Just a routine Sunday. That’s the part that makes life hard right now. The marathon kind of Sunday obstacle course is kind of routine. That kind of worship day isn’t abnormal…at all! My husband and I laugh about how Sundays are a marriage test for us. If we can survive Sundays, we can survive anything.

Sometimes I long for days when the only person I had to worry about getting ready was myself. Sometimes I just wish I could sit through a sermon, listen and take notes. Sometimes I wish I could sit through a meal, enjoy the way my food tastes, and participate in adult conversation without having to think about the MULTIPLE needs, messes, and noise levels of two tiny people. Sometimes I wish I could go to the bathroom or take a shower by myself, in peace.

We try to walk a few miles as a family two or three times a week. It’s kind of a hassle taking both kids, spraying everyone with bug spray, getting them buckled in the double stroller with juice and snacks, etc., etc.. But it’s quality family time, and it’s helping me finally lose the baby weight.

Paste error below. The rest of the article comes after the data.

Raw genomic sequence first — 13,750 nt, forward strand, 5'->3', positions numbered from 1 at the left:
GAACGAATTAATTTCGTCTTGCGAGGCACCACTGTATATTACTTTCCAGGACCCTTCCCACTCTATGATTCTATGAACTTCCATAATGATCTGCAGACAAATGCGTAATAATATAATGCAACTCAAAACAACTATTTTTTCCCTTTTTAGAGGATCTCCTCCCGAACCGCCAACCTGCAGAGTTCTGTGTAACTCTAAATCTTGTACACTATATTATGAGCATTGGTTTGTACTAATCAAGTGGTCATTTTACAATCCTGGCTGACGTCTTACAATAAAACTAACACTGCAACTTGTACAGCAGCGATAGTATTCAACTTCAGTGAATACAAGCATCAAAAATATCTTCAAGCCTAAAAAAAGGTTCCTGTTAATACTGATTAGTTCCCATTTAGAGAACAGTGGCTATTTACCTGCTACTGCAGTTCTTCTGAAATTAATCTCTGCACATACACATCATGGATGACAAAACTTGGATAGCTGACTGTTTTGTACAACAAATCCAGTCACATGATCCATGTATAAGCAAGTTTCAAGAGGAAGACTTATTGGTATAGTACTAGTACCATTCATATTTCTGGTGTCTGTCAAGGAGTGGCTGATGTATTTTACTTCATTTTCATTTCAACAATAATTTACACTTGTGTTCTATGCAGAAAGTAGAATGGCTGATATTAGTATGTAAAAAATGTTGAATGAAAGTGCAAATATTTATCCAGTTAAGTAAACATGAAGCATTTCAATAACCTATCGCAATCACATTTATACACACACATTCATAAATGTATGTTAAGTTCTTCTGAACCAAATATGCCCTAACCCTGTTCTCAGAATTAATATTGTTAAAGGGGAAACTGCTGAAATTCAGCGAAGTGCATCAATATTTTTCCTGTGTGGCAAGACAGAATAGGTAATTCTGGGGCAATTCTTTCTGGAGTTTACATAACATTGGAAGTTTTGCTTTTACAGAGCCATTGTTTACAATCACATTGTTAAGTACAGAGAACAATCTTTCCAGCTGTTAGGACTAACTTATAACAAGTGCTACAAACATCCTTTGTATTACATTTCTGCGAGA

When we walk, we always pass a lot of other walkers, joggers, runners, and bikers, as it’s a public nature trail.

Something occurred to me as I smiled at the passersby on our walk that concluded that long Sunday.

You know the way someone looks when they’ve hiked several miles up the side of a mountain, finally get to the top and get their first look at that incredible view? Or the look two people who are in love get when they look out over the ocean during a sunset while holding hands? Or the look someone gets when they smell something wonderful that reminds them of home?

That’s how a lot of older people look when they look at my little family.

It’s not because there’s anything special or aesthetically appealing about us.

I think it’s because they remember. They remember the long days. They remember the stickiness, the noisiness, the endless chatter, the questions times infinity, the teething, the whining, the diapers, the messes, the stroller, the feedings, the exhaustion, the check-ups, the mountains of laundry—all of it. And for many of them, if they could go back and do it all again, they would.